The Adjustment Budget And Beyond

Charles Simkins reviews the Supplementary Budget. A brutal affair. The Zuma legacy and misfortune have made it so.

The economic context

Figure 1 shows the historical and projected evolution of gross domestic product per capita from 2014 to 2023.

Sources: Historical GDP: Reserve Bank Quarterly Bulletin, March 2020
Projected GDP: 2020 Supplementary Budget Review
Population: World Population Prospect, 2019 revision

Real GDP per capita in 2020 is projected to be 11.2% lower than in 2014, improving to 9.5% lower in 2023. It will take until 2024 for real GDP to reach the 2019 level again and, assuming an average growth rate of 2.5% from 2024 onwards, it will take until 2028 for real GDP per capita to return to the 2019 level and until 2030 for real GDP per capita to reach the 2014 level again. That is our best guess at the moment of how badly the economy has been hit. It is the backdrop for any consideration of fiscal possibilities.

The fiscal framework

The main budget framework is displayed in Table 1.

Table 1: Main Budget Framework 2020/21


R billion


February Budget

Supplementary budget

Main budget revenue



Main budget expenditure



Non-interest expenditure



Interest expenditure



Main budget balance



Primary balance



Source: 2020 Supplementary Budget Review

Note: The primary balance is main budget review less non-interest expenditure

The sharp deterioration in the fiscal position is mainly the result of the projected collapse in revenue. The new estimate is 21.4% lower than in the February budget, compared with a downward adjustment of 8.1% in GDP. Tax revenue was 26.2% of GDP in 2019/20. It is expected to drop to 22.6% in 2020/21, recovering to 25.5% in 2024/25 and to 26.2% again three years later. Increases in rates of taxation would be needed to raise the projection.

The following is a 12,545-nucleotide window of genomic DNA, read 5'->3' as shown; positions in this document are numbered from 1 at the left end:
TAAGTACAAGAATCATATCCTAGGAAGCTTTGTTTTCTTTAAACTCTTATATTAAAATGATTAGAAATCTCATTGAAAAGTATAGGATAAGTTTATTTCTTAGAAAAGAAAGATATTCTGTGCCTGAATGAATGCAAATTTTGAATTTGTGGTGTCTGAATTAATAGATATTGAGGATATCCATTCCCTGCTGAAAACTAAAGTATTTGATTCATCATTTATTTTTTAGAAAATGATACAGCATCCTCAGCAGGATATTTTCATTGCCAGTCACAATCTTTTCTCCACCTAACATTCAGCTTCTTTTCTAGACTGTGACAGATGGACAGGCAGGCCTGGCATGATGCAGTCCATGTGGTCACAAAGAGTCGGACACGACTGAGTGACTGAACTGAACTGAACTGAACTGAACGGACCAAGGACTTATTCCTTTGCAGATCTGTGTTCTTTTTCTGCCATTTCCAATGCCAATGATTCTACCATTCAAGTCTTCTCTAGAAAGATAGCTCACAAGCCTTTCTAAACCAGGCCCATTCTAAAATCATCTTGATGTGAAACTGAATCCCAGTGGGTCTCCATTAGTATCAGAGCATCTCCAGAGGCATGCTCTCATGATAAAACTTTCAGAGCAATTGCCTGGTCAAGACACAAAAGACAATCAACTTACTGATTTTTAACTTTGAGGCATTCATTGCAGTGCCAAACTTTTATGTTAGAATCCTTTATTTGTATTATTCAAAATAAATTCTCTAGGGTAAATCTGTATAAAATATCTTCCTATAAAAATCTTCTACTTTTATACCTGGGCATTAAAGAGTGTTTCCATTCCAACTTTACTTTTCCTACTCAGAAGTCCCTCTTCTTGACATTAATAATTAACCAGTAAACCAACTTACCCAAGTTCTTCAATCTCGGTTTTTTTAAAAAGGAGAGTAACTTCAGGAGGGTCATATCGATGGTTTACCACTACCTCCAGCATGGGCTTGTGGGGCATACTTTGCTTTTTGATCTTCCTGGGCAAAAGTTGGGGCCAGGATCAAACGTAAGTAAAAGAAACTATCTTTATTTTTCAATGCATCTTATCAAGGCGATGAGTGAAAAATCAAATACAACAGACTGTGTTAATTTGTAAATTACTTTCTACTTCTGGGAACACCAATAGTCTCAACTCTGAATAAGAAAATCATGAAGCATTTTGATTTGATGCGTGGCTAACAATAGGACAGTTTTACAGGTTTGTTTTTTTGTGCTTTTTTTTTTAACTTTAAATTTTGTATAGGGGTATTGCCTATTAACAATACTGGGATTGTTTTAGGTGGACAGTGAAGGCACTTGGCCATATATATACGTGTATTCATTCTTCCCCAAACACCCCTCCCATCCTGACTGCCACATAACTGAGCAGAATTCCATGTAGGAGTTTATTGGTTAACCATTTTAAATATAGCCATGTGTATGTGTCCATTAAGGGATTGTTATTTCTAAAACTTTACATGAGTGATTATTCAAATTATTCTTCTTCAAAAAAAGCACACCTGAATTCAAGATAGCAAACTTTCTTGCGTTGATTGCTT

Although the COVID-19 relief package will cost R 142 billion with a further R 3 billion for the Land Bank, this allocation has been offset by downward revisions elsewhere, including national departments' baseline suspensions, repurposing of provincial equitable share, provincial conditional grant suspensions, local government conditional grant suspensions and other adjustments totaling R 109 billion.

The trajectory of public debt

Beyond 2020/21, government has considered two scenarios: a passive approach, in which South Africa continues on its current trajectory and debt spirals out of control; and an active scenario, in which major reforms and fiscal consolidation are implemented rapidly to stabilize debt in 2023/24. Cabinet has adopted the active approach, which sees the debt to GDP ratio peaking at 87.4% in 2023/24[1]. This will require spending reductions and revenue adjustments amounting to approximately R250 billion over the next two years[2]. The adjustment will be larger if downside risks identified in the February budget materialize: a lower than projected saving in the government wage bill, further bailouts for state owned enterprises, problems with road tolls. We are watching the dance of the seven veils, and we shall have to wait until the October Medium Term Budget Policy Statement to see how the government intends to tackle that challenge. In the meantime, the following back of the envelope exercise gives an order of magnitude sense of what is involved:

5% increase in personal income tax burden across the board

R 22 billion

A further 5% in personal income tax burden for those with taxable income of above R 500 000 per year R 9 billion
1% increase in VAT rate R 20 billion

2% cut in government expenditure across all three levels

R 31 billion
Total social development budget 2020/21, including augmented grants R 224 billion

It’s that brutal. The Zuma legacy and misfortune have made it so. Adjust, or be adjusted.

Charles Simkins
Head of Research

[1] The projection of the debt to GDP ratio without the fiscal adjustment in 2023/24 is 106.1%, on its way to 140.7% in 2028/29 and still rising then.

[2] Supplementary Budget Review, 2020, p 30